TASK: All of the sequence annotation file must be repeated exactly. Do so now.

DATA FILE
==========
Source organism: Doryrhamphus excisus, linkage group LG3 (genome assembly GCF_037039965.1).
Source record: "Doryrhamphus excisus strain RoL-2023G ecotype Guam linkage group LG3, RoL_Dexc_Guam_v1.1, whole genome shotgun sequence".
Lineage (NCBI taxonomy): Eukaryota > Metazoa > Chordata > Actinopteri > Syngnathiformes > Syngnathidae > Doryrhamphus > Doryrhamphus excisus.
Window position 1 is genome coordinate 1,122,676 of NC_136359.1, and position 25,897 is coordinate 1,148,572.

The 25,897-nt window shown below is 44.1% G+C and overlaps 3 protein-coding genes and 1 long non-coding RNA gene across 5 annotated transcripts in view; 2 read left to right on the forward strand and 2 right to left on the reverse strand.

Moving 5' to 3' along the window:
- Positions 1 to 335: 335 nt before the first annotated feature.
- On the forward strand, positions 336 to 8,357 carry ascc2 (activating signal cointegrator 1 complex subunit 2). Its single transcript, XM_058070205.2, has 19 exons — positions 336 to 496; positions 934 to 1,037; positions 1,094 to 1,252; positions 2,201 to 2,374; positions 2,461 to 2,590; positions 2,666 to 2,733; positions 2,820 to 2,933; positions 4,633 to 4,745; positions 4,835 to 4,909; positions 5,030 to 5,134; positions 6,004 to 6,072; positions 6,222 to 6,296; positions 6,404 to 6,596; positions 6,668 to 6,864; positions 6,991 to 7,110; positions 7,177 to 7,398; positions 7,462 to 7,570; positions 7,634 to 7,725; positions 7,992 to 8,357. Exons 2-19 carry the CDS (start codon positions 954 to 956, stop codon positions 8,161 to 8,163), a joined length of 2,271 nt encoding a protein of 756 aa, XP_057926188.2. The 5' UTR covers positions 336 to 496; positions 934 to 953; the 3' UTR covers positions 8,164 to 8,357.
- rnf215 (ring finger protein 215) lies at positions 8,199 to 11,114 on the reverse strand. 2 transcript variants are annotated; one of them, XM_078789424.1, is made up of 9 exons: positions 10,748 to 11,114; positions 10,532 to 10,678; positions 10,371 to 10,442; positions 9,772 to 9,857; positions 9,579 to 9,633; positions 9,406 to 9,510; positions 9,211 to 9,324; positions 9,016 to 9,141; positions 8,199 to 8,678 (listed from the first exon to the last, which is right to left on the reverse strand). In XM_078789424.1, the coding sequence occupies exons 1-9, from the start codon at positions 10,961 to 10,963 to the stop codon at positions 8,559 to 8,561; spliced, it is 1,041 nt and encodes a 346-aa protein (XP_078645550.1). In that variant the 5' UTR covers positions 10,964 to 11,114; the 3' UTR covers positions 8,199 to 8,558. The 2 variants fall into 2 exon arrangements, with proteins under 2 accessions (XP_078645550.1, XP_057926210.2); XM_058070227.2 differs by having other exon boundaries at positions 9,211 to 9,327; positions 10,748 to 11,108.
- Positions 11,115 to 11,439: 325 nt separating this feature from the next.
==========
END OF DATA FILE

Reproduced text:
Source organism: Doryrhamphus excisus, linkage group LG3 (genome assembly GCF_037039965.1).
Source record: "Doryrhamphus excisus strain RoL-2023G ecotype Guam linkage group LG3, RoL_Dexc_Guam_v1.1, whole genome shotgun sequence".
Lineage (NCBI taxonomy): Eukaryota > Metazoa > Chordata > Actinopteri > Syngnathiformes > Syngnathidae > Doryrhamphus > Doryrhamphus excisus.
Window position 1 is genome coordinate 1,122,676 of NC_136359.1, and position 25,897 is coordinate 1,148,572.

The 25,897-nt window shown below is 44.1% G+C and overlaps 3 protein-coding genes and 1 long non-coding RNA gene across 5 annotated transcripts in view; 2 read left to right on the forward strand and 2 right to left on the reverse strand.

Moving 5' to 3' along the window:
- Positions 1 to 335: 335 nt before the first annotated feature.
- On the forward strand, positions 336 to 8,357 carry ascc2 (activating signal cointegrator 1 complex subunit 2). Its single transcript, XM_058070205.2, has 19 exons — positions 336 to 496; positions 934 to 1,037; positions 1,094 to 1,252; positions 2,201 to 2,374; positions 2,461 to 2,590; positions 2,666 to 2,733; positions 2,820 to 2,933; positions 4,633 to 4,745; positions 4,835 to 4,909; positions 5,030 to 5,134; positions 6,004 to 6,072; positions 6,222 to 6,296; positions 6,404 to 6,596; positions 6,668 to 6,864; positions 6,991 to 7,110; positions 7,177 to 7,398; positions 7,462 to 7,570; positions 7,634 to 7,725; positions 7,992 to 8,357. Exons 2-19 carry the CDS (start codon positions 954 to 956, stop codon positions 8,161 to 8,163), a joined length of 2,271 nt encoding a protein of 756 aa, XP_057926188.2. The 5' UTR covers positions 336 to 496; positions 934 to 953; the 3' UTR covers positions 8,164 to 8,357.
- rnf215 (ring finger protein 215) lies at positions 8,199 to 11,114 on the reverse strand. 2 transcript variants are annotated; one of them, XM_078789424.1, is made up of 9 exons: positions 10,748 to 11,114; positions 10,532 to 10,678; positions 10,371 to 10,442; positions 9,772 to 9,857; positions 9,579 to 9,633; positions 9,406 to 9,510; positions 9,211 to 9,324; positions 9,016 to 9,141; positions 8,199 to 8,678 (listed from the first exon to the last, which is right to left on the reverse strand). In XM_078789424.1, the coding sequence occupies exons 1-9, from the start codon at positions 10,961 to 10,963 to the stop codon at positions 8,559 to 8,561; spliced, it is 1,041 nt and encodes a 346-aa protein (XP_078645550.1). In that variant the 5' UTR covers positions 10,964 to 11,114; the 3' UTR covers positions 8,199 to 8,558. The 2 variants fall into 2 exon arrangements, with proteins under 2 accessions (XP_078645550.1, XP_057926210.2); XM_058070227.2 differs by having other exon boundaries at positions 9,211 to 9,327; positions 10,748 to 11,108.
- Positions 11,115 to 11,439: 325 nt separating this feature from the next.